no one saw any signs

Fake special ed vendors stole $1.5 million from city, probe finds

Two men used shell companies and forged signatures to charge the Department of Education for sign language services that students didn’t need, an investigation found. The fraud ran for more than two school years and cost the city at least $1.5 million.

The brazen scheme involved claiming payment for services to students who were not enrolled in city schools and, in some cases, offered as proof that services had been provided the forged signatures of people who were retired or even deceased. In one instance, the city paid more than $100,000 over an eight-month period for a student who had left the school system a decade earlier. In another, the city handed out $187,200 in payments that were authorized by someone who had died “several years ago.”

Today, authorities arrested one of the men involved, Nelson Ruiz, while his collaborator, William Cruz, remains at large, said a spokeswoman for the Special Commissioner of Investigation, which conducted the probe.

Special education costs have skyrocketed in recent years and though the sign language fraud doesn’t begin to explain the amount of money that pays for special education servies, it suggests that the ways outside providers  are paid is highly-vulnerable to fraud.

Last summer, the education department created a unit specifically to root out fraud in special education spending and officials said today that it was the work of this unit that eventually prompted the investigation.

Investigators opened the case in February after a department official questioned the authenticity of billing documents that had been submitted by a sign language company called Bilingual Words in Motion.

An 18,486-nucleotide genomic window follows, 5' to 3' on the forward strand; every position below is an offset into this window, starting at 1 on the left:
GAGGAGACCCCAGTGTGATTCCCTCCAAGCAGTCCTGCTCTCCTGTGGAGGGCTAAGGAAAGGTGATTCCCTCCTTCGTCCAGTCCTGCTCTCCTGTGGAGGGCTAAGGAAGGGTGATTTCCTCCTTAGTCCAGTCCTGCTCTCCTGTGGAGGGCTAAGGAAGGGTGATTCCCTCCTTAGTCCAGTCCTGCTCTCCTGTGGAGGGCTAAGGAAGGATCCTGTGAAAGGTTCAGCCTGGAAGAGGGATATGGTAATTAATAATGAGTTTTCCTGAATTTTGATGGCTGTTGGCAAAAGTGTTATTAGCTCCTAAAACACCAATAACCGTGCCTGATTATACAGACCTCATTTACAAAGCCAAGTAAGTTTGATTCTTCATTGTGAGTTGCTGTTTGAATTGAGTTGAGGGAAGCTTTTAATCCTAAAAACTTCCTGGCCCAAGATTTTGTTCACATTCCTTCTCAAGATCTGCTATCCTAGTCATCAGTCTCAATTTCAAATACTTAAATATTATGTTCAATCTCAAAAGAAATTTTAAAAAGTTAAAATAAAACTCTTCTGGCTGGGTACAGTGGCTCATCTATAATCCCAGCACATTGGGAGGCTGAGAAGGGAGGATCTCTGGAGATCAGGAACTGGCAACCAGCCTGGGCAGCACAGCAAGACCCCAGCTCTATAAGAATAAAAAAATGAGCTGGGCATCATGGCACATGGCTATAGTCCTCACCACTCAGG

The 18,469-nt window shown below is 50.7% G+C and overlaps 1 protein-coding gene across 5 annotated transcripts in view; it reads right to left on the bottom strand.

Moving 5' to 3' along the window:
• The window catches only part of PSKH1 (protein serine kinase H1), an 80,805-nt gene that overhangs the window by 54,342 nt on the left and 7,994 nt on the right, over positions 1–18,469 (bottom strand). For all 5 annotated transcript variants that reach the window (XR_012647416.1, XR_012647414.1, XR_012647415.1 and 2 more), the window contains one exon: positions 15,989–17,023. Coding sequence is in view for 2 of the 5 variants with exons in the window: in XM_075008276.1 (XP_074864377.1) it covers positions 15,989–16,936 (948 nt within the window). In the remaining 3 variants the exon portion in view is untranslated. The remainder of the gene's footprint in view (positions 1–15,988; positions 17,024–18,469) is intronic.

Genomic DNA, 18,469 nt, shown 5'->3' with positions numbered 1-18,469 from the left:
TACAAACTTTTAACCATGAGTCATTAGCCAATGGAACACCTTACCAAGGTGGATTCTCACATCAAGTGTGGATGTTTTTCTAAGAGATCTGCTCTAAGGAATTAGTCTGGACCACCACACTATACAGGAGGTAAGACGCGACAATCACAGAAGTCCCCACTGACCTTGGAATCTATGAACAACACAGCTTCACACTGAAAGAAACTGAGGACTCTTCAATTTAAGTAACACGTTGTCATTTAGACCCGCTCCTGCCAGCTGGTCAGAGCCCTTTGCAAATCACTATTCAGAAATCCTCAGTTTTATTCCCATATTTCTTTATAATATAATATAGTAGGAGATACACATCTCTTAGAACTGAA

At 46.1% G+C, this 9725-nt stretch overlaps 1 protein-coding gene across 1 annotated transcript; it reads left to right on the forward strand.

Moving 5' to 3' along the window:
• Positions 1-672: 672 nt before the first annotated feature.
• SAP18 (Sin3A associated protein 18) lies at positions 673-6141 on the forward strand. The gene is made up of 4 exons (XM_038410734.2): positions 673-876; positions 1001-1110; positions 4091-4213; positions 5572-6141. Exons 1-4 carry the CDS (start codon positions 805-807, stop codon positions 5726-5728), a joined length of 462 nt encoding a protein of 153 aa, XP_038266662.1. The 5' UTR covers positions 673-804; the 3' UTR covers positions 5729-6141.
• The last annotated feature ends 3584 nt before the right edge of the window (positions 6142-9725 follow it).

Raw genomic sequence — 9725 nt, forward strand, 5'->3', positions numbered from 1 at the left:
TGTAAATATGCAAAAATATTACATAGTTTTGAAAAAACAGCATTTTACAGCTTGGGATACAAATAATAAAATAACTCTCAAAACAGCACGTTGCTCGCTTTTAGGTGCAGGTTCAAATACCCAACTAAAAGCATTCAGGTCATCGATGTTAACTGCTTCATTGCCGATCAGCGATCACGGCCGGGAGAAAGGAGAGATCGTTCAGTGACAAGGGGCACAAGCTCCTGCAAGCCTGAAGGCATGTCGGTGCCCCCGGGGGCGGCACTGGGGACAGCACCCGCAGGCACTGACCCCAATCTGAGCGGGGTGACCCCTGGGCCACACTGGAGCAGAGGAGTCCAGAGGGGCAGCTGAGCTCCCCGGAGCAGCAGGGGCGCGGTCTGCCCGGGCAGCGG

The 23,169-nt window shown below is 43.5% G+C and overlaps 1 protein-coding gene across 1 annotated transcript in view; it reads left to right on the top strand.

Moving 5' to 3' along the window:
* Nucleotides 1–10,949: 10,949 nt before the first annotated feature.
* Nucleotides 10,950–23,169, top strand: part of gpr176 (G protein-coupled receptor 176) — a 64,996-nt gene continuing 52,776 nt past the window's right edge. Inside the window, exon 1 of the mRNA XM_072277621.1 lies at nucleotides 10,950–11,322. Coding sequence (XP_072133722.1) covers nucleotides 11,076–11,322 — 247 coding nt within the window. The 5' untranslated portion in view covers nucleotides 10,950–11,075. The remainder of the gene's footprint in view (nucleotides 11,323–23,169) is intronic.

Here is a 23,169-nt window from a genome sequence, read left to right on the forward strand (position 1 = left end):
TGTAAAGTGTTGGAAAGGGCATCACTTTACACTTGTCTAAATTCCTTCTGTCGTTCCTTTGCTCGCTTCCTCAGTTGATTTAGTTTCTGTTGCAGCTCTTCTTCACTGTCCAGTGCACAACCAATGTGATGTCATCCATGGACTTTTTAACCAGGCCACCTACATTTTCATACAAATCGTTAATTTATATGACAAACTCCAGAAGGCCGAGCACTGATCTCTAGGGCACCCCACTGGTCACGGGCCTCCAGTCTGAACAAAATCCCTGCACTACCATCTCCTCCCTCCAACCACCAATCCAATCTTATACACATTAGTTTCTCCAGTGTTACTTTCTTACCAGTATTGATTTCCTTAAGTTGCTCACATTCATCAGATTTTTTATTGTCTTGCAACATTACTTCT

Eventually, investigators found that a total of five companies, all owned by either Ruiz or Cruz, were swindling the department of payments for sign language services. The companies used the names of 10 students and listed them on forged disability forms to secure payments for services that not only weren’t being provided, but weren’t even needed by the students.

The fraud was apparently able to take place because of shortcomings in the office of Non-Public Schools Payables, which pays independent vendors to provide services to students with disabilities that the department can’t otherwise offer.

Before it authorizes payments, the office first reviews a document — called a ‘related service authorization form — that gives permission to parents to obtain services from an approved independent vendor. These forms included signatures from both parents and education department employees, which Ruiz and Cruz were forging.

Investigators found many of these forms were also outdated, contained wrong addresses, and were issued out of the wrong school district. But when office employees reviewed them, they didn’t pick up on the discrepancies. And  the office also doesn’t have access to a student’s individualized education plan, so they were unable to verify if the student should have been receiving the outside services.